Although that streak doesn’t include offseason kicks, it probably should, and that’s because Butker hit a 77-YARD FIELD GOAL while practicing with himself back in April.
— Harrison Butker (@buttkicker7) April 1, 2020
Around the NFL
This isn’t the first time Stafford has worked out with teammates this offseason. Receiver Danny Amendola said he flew to Georgia in the spring to get workouts in with his quarterback. Stafford also got work in with running back D’Andre Swift, receiver Quintez Cephus and tight end Isaac Nauta in Georgia when he was in Atlanta.
As Stafford has practiced, he has made adjustments due to COVID-19.
“Conscious efforts trying not to lick my fingers before I get the ball or throw it,” Stafford said in May. “All those kind of things are things that I would have never thought I would have had to think about, but at the moment, I am.”
“We have over 2,000 players, even more coaches and staff. We can’t do that,” Jenkins said. “So we’ll end up being kind of on this trust system, the honor system, where we just have to hope that guys are social distancing and things like that. And that puts all of us at risk, not only us as players and who’s in the building, but when you go home to your families. You know, I have parents that I don’t want to get sick.
“And I think until we get to the point where we have protocols in place, and until we get to a place as a country where we feel safe doing it, we have to understand that football is a nonessential business. And so we don’t need to do it. And so the risk has to be really eliminated before we — before I — would feel comfortable with going back.”
Rosters will already be cut from 90 to at least 70
I got the distinct impression from chatting with Troy Vincent, the league’s VP of football ops, that carrying 90 bodies into camp might not make the most sense. “It’s a numbers game,” as he put it to me, and these teams only have so much real estate to work with at their facilities. Coaches don’t love this idea … but John Harbaugh and Sean McVay have also indicated how “impossible” it may be to meet the protocols as is. Something has to give here, and it will take massive efforts to get some of these buildings to comply with spacing and testing restrictions even with 53-man rosters. “We’re already bracing for it,” one NFC personnel man told me. “I get it. Most teams could get down to 70 or 75 pretty quickly, and without four preseason games you don’t need those numbers anyway.” One AFC exec said: “It actually would be a good thing for the rookies. Think about it – are you going to cut your sixth- or seventh-round pick without getting a chance to look at him?”
Leonard said toward the end of their meal he and his group were approached by the manager of the restaurant.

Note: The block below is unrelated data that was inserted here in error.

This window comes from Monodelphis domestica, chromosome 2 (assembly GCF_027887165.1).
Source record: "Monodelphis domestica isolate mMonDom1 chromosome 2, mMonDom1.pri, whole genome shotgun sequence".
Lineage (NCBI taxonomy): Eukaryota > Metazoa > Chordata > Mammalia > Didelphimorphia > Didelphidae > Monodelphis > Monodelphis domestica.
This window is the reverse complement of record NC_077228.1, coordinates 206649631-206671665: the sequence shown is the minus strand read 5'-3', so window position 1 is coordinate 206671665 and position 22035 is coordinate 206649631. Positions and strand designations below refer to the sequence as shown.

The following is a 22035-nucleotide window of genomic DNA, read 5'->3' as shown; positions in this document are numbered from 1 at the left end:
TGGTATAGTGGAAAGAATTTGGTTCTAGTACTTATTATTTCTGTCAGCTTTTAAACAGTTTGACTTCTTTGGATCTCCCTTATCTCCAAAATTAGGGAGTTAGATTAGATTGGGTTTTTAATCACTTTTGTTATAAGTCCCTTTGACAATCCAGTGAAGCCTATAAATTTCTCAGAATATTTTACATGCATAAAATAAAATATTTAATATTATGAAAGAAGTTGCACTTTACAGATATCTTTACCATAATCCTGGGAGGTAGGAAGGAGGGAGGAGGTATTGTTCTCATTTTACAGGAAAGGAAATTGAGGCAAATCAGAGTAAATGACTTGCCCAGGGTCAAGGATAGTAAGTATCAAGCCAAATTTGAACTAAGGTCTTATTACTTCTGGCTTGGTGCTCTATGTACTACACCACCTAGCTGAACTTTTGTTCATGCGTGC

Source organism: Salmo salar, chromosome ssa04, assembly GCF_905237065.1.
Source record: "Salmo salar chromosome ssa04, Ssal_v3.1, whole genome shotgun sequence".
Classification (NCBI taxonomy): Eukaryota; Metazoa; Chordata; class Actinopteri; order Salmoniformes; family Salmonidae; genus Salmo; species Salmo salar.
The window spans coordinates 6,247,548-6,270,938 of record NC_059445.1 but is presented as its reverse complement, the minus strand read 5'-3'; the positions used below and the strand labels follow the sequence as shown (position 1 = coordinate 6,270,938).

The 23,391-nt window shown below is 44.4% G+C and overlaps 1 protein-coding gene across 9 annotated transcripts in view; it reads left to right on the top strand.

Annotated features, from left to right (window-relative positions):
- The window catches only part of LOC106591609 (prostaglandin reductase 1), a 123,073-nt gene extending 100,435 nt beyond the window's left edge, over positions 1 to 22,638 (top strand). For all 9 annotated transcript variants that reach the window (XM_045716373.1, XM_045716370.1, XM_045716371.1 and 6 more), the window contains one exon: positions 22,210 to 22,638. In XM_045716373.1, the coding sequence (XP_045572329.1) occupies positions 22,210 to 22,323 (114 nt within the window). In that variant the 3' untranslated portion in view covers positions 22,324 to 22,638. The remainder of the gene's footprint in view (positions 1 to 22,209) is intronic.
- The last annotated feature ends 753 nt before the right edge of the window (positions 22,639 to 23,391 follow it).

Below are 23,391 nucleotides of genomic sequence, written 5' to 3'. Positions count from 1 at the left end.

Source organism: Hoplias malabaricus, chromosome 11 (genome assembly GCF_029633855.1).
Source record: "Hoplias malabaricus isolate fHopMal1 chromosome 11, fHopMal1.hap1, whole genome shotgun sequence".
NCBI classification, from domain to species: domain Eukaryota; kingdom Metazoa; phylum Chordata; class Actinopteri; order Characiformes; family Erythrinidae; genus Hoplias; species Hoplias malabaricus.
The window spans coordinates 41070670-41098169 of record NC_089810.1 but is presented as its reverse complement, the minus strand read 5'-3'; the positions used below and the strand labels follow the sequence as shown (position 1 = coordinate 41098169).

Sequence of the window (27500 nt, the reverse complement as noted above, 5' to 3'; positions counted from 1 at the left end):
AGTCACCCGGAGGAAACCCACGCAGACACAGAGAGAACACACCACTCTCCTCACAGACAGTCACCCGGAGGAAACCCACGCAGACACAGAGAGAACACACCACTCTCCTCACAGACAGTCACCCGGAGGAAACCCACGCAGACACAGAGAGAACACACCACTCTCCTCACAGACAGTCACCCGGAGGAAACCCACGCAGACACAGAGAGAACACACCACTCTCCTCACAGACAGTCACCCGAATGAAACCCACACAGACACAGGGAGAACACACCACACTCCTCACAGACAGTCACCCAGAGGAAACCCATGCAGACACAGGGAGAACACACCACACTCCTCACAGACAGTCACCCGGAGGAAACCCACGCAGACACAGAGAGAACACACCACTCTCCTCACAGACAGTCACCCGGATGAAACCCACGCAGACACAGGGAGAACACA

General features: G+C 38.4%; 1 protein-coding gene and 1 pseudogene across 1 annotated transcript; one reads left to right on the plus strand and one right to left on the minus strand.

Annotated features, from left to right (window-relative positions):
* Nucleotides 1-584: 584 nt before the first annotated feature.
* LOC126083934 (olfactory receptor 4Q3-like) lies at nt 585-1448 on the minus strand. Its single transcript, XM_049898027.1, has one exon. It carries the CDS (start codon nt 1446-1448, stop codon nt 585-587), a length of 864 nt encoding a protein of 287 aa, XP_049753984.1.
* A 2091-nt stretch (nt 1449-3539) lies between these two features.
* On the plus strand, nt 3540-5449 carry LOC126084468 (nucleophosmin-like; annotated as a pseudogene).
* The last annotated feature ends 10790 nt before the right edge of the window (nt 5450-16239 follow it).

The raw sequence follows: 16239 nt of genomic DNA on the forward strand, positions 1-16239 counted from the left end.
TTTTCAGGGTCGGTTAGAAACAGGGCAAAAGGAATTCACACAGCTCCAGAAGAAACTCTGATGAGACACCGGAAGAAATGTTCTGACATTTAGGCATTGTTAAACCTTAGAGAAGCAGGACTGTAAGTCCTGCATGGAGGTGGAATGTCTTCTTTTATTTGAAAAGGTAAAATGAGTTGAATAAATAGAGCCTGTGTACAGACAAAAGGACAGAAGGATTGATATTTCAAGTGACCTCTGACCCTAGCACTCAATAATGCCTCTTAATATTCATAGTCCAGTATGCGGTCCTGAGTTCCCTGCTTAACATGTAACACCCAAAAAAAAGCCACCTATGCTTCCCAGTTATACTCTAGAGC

“He came up with a terrible attitude, asking us did we have a problem,” Leonard said in a video posted to Instagram. “So, we’re all lost, trying to figure out what’s going on. He said that a White guy said we were verbally abusing him, talking trash to him. It was basically a lie. We basically got kicked out of Chipotle because of that. And they said they were going to call the police, or they wanted to call the police on us. That’s what being Black in America is right now.”
“Teams are circling around here getting closer, I believe, certainly closer than they’ve been in recent years,” Garafolo said on NFL Network. “Now you might say why not just go directly to Kaepernick, go directly to his agent? Why do you have to play this game where you’re working the periphery — just more of the same? That would be a fair point. My understanding, at least to explain it from a team’s perspective, is they’re still doing their homework, still doing their research. When they get to the point where they’re confident enough that they think they can work out a contract, that’s when there’ll be direct communication with the agent. But for now … we all see more positive signs that Kaepernick could be back in the league soon.”
In case you missed it at Arrowhead Pride
DE Alex Okafor
The forgotten man on the Chiefs defensive end rotation has a reputation as a very solid starter in the league. Injuries plagued his 2019 season. He appeared in 10 games prior to going on injured reserve. Okafor logged five sacks but did not appear to be as strong of a run defender as was his reputation. His replacements all seemed to make significant impacts, including Emmanuel Ogbah and Terrell Suggs, which caused many fans to question Okafor’s value to the team. With both of those guys gone, Okafor will have every opportunity to regain his hold on the starting job. His main obstacles might be the continued development of Tanoh Kpassagnon, who stepped in and played pretty well last season, and a certain recently-signed free agent with similar production..
A tweet to make you think
Follow Arrowhead Pride on Social Media
Facebook Page: Click here to like our page
AP Instagram: Follow @ArrowheadPride
AP Twitter: Follow @ArrowheadPrid
AP Editor-in-Chief: Pete Sweeney: Follow @pgsween
610 Sports Twitter: Follow @610SportsKC